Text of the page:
Every year on October 20th, World Osteoporosis Day (WOD) is commemorated around the world to raise awareness about osteoporosis prevention, diagnosis, and treatment.
Osteoporosis is a disease that causes bones to weaken and break more easily, increasing the risk of fractures, particularly in the spine, hip, and wrist.
Who is at risk for osteoporosis?
Women are more susceptible to osteoporosis than men, particularly after the age of 50. Your body generates new bone faster than it breaks down old bone when you’re young, so your bone mass increases. This process slows after the early twenties, and most people reach their peak bone mass by the age of thirty. Bone mass is lost faster than it is formed as people age.
Risk Factors and Causes of Developing Osteoporosis
There are numerous risk factors that increase your chances of having osteoporosis. The risk of osteoporosis fractures rises with age for everyone. Women over fifty or postmenopausal women, on the other hand, are at the greatest risk of having osteoporosis. Because menopause reduces the production of estrogen, a hormone that protects against excessive bone loss, women lose a lot of bone mass in the first ten years after menopause.
Bodyweight and Bone Structure
Petite and skinny persons are more likely to develop osteoporosis than people with higher body weight and larger frames because they have less bone to lose.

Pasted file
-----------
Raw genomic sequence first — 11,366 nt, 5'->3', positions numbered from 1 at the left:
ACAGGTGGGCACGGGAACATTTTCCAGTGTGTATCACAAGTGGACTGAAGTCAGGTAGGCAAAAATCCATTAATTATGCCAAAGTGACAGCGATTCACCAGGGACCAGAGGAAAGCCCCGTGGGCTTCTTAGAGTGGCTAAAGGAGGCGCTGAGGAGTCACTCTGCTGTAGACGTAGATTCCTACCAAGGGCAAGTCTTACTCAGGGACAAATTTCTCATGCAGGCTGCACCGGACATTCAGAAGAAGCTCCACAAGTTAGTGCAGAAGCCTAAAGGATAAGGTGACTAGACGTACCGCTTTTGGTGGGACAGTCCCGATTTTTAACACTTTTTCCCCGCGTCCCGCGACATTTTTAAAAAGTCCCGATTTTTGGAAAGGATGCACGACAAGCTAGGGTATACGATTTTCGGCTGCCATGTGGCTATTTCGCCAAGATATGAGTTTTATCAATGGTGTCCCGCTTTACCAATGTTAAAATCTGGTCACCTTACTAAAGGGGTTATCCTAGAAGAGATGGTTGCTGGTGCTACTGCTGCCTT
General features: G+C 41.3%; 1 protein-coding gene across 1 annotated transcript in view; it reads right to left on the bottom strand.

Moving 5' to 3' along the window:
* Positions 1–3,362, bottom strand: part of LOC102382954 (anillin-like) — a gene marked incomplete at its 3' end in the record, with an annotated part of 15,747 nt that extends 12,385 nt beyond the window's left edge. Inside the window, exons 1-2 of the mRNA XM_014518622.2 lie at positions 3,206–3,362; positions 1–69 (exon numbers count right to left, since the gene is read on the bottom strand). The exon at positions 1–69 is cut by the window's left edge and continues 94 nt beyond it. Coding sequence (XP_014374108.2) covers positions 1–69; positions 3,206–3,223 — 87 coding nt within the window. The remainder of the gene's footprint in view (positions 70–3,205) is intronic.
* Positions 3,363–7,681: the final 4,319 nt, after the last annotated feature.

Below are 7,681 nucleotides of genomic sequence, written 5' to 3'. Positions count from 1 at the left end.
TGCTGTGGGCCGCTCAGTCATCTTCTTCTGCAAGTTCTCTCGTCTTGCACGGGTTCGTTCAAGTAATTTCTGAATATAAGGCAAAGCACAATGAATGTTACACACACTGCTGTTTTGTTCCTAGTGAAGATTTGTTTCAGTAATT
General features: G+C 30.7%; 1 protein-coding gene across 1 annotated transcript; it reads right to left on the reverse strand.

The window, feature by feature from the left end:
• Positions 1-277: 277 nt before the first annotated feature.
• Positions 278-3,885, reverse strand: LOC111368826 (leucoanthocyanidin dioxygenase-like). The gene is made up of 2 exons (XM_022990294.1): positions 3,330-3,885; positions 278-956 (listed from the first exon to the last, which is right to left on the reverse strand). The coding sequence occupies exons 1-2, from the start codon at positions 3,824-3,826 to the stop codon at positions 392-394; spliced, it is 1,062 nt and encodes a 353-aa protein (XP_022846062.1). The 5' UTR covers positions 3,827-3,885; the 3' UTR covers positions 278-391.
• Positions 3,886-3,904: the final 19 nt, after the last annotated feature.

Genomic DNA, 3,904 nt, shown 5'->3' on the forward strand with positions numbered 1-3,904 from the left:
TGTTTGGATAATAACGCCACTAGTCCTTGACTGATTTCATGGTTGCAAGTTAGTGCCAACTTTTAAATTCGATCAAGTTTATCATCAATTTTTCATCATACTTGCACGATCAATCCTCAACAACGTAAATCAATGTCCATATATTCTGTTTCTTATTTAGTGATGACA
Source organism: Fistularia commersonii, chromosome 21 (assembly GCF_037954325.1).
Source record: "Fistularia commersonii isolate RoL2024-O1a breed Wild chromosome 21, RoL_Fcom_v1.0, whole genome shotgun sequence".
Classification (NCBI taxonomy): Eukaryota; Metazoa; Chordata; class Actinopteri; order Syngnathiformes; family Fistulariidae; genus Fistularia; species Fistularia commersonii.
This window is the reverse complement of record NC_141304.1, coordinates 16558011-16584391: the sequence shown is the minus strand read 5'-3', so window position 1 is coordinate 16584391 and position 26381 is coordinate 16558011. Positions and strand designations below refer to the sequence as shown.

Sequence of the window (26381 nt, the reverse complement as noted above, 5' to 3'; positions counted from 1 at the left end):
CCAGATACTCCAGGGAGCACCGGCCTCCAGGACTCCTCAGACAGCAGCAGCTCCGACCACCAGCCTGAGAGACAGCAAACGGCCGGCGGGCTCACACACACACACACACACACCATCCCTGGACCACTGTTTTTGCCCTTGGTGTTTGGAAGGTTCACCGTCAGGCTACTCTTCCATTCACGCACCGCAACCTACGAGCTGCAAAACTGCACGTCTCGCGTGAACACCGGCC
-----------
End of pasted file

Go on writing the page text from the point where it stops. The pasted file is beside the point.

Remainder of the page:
You may be at a higher risk of having osteoporosis if your parents or grandparents have shown signs of the condition, such as a fractured hip after a minor fall.
Medical Conditions and Medications
If you have or have had any of the illnesses listed below, some of which are linked to abnormal hormone levels, you and your healthcare provider should consider getting an osteoporosis screening as soon as possible.
- Overactive thyroid, parathyroid, or adrenal glands
- Celiac disease, or inflammatory bowel disease.
- Blood diseases. Some medications might cause bone damage and osteoporosis as a side effect. Steroids, breast cancer treatments, and medications for treating seizures are just a few examples.
Signs and Symptoms of Osteoporosis
Osteoporosis usually causes no symptoms. It’s for this reason that it’s sometimes referred to as a silent disease. People with osteoporosis are generally unaware of their condition until they have a fracture. However, you have to watch out for the following:
- Bone fractures
- Loss of height
- Stoop or bend posture
- Shortness of breath
- Lower backpain or neck pain
What are the complications of osteoporosis?
The most significant effects of osteoporosis are bone fractures, particularly in the spine or hip. A fall is the most common cause of hip fractures, which can result in disability and even an increased risk of death within the first year after the injury. Even if you haven’t fallen, you may have a spinal fracture. Back pain, height loss, and a hunched forward posture can all arise from the weakening bones that make up your spine (vertebrae) to the point of collapse.
Bone Density Test